Bzzzt. Wrong again. Because that bastard the calculator also memorizes your lines and holds the keys to your mental stability and reasoning. The calculator is what keeps you from actually leaping into the audience and stabbing the patrons. Losing 100% of yourself into a character = insanity = stabbed audience = fired. Roll credits.

So. We’re faced with one final option. I may orchestrate every last detail of my performance, in order to effectively mimic and impersonate another person. I can imitate well enough that my friends go “oooh,” the audiences goes “hmm” and directors go “meh..” and then I’m enough of a half-assed actor that I can one day aspire to be jacked and juiced enough to become Vin Diesel II and make millions with my guns and ferocious ability to deliver one sentence at a time. OR. I can learn how to exercise my creativity and imagination so much that when I act, I’m playing. Convincingly (yeah, like a child in a sandbox). And who doesn’t love watching someone really play? Imagined reality can take over so much that you’ll be dying to know what I imagine next that you’ll have no choice but to take the ride with me. I don’t do voodoo mind tricks on myself or the audience. I don’t psychologically sabotage myself by insisting I’m another person. And I don’t wobble around like a choreographed puppet who kinda/sorta gets the job done. I play. You believe it. We all win.

Please hold for epiphany. That’s why they call it playing a role. (Holy umbrellas, it’s raining on my head).

Then, we may answer the question we started with: Why is it so damn hard to act? Why can’t just any old person do it?

Because, as it turns out, it’s damn hard to play. Contemporary American society requires that you:
A) Get a  job and be a productive member of society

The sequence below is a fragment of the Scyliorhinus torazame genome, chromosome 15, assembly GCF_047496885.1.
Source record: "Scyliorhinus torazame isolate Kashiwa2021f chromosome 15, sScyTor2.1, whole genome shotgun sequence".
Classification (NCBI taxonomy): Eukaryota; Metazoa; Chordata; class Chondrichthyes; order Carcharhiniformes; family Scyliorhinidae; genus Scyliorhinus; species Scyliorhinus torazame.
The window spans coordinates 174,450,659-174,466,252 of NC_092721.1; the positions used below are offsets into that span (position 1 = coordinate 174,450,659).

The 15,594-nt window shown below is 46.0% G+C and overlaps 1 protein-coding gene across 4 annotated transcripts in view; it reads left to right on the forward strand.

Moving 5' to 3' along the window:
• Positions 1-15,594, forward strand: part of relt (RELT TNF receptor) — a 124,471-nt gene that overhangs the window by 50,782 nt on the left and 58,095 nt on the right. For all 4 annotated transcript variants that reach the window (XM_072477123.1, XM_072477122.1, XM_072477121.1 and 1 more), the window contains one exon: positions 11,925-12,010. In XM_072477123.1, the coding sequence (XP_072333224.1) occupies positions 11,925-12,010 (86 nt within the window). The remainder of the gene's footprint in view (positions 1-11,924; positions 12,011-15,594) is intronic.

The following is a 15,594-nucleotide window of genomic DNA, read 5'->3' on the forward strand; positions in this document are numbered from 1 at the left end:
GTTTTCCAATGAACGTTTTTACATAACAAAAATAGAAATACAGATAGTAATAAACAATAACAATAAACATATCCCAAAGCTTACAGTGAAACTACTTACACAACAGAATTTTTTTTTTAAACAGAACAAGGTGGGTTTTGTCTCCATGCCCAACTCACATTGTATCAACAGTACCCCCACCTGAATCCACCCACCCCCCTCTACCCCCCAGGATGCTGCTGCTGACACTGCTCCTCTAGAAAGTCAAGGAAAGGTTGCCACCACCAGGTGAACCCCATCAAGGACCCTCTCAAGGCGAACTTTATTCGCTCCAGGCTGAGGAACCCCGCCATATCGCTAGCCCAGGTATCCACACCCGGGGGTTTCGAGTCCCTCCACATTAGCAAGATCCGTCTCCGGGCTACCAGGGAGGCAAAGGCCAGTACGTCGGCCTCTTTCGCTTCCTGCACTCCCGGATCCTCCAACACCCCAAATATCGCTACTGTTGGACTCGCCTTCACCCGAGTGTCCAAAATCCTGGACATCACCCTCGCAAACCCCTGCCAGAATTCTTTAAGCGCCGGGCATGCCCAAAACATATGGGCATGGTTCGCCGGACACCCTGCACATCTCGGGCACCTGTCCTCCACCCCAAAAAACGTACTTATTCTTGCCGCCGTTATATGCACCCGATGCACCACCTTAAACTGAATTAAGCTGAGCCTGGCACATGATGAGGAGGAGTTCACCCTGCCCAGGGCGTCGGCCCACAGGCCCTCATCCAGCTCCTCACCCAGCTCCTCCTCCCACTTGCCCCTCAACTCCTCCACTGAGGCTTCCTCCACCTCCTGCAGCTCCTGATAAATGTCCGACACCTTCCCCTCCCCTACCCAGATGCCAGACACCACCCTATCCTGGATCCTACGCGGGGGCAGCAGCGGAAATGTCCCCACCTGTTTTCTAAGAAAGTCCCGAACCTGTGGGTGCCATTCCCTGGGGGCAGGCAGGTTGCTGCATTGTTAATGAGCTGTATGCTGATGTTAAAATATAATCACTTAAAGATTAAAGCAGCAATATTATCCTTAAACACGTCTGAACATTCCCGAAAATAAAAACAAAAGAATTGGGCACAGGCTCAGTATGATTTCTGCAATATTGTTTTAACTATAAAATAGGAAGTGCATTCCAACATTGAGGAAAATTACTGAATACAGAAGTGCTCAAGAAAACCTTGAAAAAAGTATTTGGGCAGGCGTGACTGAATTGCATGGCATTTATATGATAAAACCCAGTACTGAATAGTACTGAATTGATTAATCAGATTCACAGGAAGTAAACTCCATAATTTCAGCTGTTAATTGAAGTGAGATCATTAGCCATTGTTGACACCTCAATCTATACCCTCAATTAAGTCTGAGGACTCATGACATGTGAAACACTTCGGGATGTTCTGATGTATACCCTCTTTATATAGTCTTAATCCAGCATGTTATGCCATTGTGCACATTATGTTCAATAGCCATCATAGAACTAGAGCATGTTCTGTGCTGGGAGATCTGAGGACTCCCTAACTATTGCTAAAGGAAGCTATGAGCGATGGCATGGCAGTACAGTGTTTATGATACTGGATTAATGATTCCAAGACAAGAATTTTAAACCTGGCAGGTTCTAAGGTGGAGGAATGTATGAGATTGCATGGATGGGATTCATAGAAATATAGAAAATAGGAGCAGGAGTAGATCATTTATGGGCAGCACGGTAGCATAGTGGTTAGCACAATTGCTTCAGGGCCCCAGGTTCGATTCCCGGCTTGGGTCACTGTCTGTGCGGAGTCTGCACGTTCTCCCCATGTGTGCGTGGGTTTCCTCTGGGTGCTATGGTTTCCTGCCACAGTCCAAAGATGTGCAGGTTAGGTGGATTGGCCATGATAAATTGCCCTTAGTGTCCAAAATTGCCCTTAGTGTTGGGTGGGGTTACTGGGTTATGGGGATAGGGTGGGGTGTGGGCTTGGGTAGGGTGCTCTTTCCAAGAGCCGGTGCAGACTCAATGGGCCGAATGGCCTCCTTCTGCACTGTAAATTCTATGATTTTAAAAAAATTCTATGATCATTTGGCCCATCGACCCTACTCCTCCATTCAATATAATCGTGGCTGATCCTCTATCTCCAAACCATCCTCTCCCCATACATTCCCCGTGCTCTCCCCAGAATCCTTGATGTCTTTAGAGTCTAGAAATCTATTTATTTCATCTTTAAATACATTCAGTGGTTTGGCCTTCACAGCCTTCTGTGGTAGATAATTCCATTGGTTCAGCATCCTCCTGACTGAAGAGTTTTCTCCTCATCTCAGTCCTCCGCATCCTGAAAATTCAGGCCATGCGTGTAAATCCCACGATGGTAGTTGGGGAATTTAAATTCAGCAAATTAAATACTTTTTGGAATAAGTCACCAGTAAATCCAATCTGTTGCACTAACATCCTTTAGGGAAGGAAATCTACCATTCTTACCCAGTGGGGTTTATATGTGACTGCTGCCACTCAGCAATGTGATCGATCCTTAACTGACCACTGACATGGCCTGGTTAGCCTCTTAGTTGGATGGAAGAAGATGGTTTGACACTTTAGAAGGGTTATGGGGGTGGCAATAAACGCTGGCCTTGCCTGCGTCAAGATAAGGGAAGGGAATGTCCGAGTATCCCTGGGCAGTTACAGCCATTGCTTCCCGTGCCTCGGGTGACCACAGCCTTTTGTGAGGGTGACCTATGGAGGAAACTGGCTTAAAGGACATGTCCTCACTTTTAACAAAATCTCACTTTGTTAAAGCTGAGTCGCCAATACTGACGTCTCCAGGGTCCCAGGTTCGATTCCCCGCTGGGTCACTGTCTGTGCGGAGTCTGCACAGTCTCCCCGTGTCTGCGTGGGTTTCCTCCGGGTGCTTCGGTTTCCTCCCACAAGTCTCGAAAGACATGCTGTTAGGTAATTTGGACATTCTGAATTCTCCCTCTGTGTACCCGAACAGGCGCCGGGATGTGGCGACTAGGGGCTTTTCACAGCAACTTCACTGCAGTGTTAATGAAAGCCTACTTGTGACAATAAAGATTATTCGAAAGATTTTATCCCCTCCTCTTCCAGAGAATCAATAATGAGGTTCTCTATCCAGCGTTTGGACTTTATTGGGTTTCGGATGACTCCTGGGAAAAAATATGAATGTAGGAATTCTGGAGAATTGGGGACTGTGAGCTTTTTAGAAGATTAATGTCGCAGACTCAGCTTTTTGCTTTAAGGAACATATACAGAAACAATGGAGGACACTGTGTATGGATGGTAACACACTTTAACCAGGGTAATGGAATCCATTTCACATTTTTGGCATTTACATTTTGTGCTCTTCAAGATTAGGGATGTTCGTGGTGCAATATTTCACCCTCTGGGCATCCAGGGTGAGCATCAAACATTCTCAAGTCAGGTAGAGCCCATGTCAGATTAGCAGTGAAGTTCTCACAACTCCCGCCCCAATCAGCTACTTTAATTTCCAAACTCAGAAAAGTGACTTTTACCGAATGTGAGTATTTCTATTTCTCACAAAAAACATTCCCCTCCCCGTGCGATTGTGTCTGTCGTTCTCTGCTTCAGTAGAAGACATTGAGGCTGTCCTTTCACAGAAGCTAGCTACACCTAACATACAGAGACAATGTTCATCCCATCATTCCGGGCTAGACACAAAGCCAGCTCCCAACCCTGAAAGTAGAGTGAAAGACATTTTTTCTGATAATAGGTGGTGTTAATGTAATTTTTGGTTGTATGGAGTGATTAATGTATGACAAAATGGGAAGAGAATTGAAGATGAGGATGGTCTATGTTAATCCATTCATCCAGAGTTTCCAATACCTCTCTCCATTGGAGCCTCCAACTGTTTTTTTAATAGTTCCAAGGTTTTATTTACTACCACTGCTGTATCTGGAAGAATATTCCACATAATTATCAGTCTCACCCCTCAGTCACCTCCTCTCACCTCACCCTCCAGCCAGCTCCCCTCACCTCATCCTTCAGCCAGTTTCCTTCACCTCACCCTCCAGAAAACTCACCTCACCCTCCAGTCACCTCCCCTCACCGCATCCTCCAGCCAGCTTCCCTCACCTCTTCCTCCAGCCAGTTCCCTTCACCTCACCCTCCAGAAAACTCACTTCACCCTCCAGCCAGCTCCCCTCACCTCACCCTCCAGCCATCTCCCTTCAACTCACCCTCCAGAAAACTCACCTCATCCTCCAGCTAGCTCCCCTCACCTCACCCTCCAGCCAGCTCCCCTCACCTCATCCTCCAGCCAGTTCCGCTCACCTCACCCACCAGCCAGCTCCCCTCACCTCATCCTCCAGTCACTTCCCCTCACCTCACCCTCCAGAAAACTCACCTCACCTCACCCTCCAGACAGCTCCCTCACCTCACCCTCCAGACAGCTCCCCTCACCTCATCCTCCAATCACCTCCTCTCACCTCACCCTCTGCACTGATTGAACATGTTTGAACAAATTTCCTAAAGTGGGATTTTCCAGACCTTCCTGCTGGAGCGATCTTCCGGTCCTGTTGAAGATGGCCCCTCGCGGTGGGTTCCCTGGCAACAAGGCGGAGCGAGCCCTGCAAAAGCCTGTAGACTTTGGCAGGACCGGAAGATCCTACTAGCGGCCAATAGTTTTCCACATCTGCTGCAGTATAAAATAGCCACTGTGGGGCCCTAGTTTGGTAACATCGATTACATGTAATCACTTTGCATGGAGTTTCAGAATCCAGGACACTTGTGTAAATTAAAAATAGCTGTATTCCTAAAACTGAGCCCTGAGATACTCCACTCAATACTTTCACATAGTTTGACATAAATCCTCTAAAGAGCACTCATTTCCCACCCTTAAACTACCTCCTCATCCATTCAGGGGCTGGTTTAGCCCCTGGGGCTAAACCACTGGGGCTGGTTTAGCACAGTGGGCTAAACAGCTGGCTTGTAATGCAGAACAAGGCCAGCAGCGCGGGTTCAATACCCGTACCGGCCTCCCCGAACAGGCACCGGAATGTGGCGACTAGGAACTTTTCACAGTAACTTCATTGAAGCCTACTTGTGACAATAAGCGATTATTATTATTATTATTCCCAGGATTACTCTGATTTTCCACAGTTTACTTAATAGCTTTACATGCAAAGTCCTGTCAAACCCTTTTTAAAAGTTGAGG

B) Marry
C) Have 2.3 kids
D) Pay your taxes
E) Have a 401k
F) Remember to vote
G-K) Follow the rules, governing laws, moral codes, social norms, and accepted patterns of behavior.

If you don’t, you’ll be socially outcast, thrown in jail, locked in the loony bin, unloved, or just plain disregarded. So hey, we adapt. We stop rolling in the mud like its a jungle, and stop we climbing trees, and stop we dressing up, and stop building cities out of legos, and we stop playing.

That calculator goes into overdrive. Cranking out obedience and reasoning to fit in.

We get an urge to put on a pirate hat and talk with an accent?

The calculator stifles it, “you’ll look like a fool and probably get fired or the girls will judge you and you won’t get married.” Whew, thanks calculator! Another pure, organic impulse stifled by the mechanical creations of being a modern human.

You get the urge to play with your food; you want to fling a blueberry at your sister. “HALT!” says the calculator “the restaurant will throw you out, you’ll be labeled as immature and a bad son, sibling and person. Just eat it and don’t play.” Whew, thanks calculator. More conformity. Less play.

To be fair, this isn’t necessarily always a bad thing (and actually pretty useful), depending on what the impulse is.We’re civilized, we’re mature, we’re organized, and we’re maximizing the benefits of living by abiding by the rules that we’ve all agreed on. Maybe it’s less spontaneous fun, but killing thousands of impulses to play is effective in long-term order. Oh and also, it makes it pretty damn hard to be a good actor.

So this is the actor’s challenge. Get the calculator out of the driver’s seat and into the passenger side. Of your best friend’s ride. Which, as it happens, is your character’s.

Be protected by reason, not ruled by it. Let your supercomputer of impulse and fantasy and creativity take the wheel.


Florida Sights

September 18, 2010

Some looks at Sarasota:

The Asolo, Mirror Lake (home!), downtown Sarasota.

Transform(v): to change completely

September 13, 2010

In just three weeks, the transformation from hobby to lifestyle has taken a pretty significant shape.

I don’t mean to say that I ever considered acting a hobby. I didn’t. I realized in class the other day that in the last 8 years, I haven’t ever gone two months without being cast in a show. I did 13 full lengths productions in three years in Baltimore. I had even more in undergrad.